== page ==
- In a call that lasted over two hours, Chinese President Xi Jinping sternly warned U.S. President Biden, “Those who play with fire will only get burnt,” referring to the U.S.’ potential support of Taiwan’s independence.
- The call on Thursday was their fifth since Biden took office in 2021 and the longest that the two have ever shared at two hours and 17 minutes, which speaks to the rising tensions between the world’s two most powerful economies.
- China has refused to compromise on its “one-China principle,” which asserts that Taiwan remains an inalienable part of China as a territory despite its separate political system.
- Taiwan has similarly remained strong in its stance of independence, which has provoked aggression from China, including the increase of its military presence near the island.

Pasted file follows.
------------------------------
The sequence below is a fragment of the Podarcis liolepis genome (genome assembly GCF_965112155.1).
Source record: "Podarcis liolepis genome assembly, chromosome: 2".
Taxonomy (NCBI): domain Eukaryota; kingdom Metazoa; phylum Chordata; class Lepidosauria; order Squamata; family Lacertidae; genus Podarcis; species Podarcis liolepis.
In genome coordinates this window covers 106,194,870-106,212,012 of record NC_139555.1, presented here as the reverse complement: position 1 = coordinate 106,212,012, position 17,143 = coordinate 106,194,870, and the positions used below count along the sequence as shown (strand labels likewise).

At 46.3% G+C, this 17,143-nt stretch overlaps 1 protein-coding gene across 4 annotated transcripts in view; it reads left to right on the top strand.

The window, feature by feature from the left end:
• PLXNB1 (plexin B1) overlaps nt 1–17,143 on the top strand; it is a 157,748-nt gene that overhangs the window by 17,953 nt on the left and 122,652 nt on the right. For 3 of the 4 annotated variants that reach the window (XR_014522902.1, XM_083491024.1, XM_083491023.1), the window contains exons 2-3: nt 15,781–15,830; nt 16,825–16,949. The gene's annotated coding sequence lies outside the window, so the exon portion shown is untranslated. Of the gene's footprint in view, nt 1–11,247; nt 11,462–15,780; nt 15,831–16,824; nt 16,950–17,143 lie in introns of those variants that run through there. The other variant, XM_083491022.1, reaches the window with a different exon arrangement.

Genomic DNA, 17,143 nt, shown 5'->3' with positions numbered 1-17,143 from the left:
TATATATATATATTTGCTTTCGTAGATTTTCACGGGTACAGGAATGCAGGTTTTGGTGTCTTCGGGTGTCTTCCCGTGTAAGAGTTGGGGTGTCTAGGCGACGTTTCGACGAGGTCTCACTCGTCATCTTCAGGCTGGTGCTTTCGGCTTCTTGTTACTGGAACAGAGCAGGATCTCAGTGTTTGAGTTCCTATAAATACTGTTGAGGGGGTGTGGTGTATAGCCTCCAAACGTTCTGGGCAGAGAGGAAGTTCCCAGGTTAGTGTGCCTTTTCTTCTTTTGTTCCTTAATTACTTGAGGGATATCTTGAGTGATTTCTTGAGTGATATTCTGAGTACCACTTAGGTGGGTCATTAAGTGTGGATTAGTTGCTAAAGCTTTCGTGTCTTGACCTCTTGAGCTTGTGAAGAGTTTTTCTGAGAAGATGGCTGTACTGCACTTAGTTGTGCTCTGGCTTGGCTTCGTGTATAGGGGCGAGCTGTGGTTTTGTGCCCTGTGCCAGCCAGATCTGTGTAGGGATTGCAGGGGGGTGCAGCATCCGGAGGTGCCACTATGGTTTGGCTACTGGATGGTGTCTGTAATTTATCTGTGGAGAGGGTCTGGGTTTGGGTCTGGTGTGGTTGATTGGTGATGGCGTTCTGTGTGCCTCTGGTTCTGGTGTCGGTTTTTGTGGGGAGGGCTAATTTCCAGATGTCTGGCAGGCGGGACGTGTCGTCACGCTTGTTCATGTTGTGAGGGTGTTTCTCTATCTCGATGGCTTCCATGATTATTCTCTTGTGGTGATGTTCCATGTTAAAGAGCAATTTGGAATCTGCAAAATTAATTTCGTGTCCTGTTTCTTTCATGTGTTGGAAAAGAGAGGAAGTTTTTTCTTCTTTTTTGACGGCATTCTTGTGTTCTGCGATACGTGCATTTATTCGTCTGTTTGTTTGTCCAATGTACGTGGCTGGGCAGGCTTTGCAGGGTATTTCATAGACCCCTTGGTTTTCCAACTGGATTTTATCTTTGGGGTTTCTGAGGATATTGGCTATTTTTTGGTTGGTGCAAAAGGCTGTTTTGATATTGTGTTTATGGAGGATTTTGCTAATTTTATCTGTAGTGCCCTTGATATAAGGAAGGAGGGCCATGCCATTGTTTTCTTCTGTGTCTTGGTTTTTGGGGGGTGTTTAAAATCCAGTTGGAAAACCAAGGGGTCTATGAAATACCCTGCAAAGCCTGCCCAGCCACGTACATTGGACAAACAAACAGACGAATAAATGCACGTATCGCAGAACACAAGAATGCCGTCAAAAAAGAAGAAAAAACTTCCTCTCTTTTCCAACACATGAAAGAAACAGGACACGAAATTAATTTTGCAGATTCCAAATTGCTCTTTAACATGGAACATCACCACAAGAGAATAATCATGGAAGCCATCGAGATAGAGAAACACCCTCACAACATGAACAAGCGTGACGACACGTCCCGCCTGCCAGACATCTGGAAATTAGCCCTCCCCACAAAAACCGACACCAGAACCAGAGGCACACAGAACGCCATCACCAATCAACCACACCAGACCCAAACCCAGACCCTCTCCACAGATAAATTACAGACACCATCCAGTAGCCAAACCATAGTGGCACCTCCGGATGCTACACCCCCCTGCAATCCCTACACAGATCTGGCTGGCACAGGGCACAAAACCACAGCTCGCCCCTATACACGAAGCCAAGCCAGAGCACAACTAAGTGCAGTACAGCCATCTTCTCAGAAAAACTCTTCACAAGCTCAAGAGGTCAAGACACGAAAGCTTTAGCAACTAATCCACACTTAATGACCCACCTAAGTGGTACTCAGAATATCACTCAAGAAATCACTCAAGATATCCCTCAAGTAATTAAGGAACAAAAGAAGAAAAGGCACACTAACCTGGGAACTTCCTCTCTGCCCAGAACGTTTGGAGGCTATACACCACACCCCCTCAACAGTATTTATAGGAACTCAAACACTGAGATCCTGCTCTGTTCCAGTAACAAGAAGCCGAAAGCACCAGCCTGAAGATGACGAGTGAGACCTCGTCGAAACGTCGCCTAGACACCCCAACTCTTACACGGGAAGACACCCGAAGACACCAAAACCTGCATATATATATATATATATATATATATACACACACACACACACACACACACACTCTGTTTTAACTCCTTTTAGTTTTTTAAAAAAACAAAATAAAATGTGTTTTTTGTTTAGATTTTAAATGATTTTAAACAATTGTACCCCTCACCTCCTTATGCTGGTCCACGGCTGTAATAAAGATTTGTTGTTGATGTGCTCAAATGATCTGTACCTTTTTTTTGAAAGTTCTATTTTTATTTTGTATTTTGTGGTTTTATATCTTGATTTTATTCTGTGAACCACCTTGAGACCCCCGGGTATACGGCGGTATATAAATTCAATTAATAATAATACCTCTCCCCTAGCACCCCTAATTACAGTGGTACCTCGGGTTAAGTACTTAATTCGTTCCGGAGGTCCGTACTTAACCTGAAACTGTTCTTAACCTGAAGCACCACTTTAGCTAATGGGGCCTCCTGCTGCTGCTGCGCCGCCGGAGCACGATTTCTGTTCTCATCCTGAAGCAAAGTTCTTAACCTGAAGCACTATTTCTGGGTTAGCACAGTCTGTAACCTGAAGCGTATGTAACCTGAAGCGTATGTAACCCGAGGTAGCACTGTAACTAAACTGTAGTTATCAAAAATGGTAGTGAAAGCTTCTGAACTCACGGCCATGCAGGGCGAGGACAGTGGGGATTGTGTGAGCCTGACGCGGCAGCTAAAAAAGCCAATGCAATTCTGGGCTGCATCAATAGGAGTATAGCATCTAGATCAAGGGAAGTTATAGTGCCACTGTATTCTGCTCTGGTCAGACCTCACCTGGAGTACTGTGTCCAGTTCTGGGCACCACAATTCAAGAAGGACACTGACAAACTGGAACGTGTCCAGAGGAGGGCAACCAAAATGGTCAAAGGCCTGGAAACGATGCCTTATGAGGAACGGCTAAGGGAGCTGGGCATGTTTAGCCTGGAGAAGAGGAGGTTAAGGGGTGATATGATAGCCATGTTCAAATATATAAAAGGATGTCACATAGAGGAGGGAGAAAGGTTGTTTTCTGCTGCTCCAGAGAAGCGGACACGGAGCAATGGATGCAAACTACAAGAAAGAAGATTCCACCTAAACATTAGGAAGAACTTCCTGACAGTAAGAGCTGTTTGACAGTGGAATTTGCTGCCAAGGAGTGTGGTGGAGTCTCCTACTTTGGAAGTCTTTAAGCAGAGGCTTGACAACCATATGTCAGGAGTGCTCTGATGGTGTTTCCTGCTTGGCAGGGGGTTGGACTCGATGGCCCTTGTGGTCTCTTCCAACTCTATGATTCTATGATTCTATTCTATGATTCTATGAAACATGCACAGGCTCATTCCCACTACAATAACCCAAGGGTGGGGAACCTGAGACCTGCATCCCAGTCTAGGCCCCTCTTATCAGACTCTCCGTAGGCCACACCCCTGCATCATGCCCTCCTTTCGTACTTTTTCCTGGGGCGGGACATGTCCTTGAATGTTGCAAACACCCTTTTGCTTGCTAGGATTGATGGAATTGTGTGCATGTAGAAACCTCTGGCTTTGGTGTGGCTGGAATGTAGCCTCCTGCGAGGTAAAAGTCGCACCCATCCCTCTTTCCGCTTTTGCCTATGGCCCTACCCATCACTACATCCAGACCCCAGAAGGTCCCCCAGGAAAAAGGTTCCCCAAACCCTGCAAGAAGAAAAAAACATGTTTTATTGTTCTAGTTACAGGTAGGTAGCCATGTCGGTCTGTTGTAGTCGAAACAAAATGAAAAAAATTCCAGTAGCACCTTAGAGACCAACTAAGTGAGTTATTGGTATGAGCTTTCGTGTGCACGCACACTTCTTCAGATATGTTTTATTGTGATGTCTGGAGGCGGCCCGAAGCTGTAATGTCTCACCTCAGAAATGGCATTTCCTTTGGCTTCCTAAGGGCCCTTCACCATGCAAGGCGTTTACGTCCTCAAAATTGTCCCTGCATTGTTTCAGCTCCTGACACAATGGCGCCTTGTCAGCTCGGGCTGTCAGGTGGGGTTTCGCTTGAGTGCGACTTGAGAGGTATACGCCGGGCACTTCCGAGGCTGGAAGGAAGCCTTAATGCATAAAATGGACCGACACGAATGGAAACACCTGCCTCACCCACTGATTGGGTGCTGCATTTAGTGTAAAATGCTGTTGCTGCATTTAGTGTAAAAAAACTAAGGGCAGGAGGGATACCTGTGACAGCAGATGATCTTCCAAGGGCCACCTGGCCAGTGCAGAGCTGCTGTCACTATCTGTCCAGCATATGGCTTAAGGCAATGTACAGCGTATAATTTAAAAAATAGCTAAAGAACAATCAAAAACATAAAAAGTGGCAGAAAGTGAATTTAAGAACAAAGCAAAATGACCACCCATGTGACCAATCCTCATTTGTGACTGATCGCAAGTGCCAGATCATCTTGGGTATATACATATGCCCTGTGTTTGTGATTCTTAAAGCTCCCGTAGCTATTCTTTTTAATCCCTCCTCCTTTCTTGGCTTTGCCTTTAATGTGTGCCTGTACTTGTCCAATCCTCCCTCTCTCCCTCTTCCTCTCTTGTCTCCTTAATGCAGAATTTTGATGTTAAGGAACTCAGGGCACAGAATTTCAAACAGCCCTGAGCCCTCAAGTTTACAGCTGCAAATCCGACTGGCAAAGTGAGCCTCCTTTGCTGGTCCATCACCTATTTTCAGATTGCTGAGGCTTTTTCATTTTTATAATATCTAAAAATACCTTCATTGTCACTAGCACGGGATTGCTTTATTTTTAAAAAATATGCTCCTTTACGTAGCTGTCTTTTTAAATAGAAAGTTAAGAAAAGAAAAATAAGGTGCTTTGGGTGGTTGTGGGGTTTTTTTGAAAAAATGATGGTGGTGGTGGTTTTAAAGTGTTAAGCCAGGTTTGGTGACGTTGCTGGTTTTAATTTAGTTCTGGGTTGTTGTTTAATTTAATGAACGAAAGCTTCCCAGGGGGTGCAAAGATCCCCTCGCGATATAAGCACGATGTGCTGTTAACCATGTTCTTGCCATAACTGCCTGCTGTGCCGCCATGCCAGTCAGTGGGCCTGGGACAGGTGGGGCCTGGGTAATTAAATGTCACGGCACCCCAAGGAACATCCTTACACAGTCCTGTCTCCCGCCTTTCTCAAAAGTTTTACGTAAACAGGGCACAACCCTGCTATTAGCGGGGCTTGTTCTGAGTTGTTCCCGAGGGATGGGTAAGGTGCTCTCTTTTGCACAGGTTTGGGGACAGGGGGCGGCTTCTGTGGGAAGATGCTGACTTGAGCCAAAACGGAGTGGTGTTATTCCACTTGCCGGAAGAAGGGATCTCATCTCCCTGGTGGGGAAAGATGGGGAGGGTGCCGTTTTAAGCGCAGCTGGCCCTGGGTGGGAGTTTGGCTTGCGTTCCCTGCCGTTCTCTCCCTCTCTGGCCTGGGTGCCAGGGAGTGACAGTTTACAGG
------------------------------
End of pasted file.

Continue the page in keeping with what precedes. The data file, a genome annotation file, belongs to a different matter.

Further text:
- The news of the extended phone call comes amid House Speaker Nancy Pelosi’s possible visit to Taiwan.
In a call that lasted over two hours, Chinese President Xi Jinping sternly warned President Biden, “Those who play with fire will only get burnt,” referring to the U.S.’ involvement in Taiwan’s independence.
The call on Thursday, which began at 8:33 a.m. ET, was their fifth since Biden took office in 2021 and the longest that the two have ever shared at two hours and 17 minutes, which speaks to the rising tensions between the world’s two most powerful economies.
A new poll reveals that Democrats are losing the support of Asian American and Pacific Islander voters in swing states, which is predicted to have a large impact on the Congressional and general elections.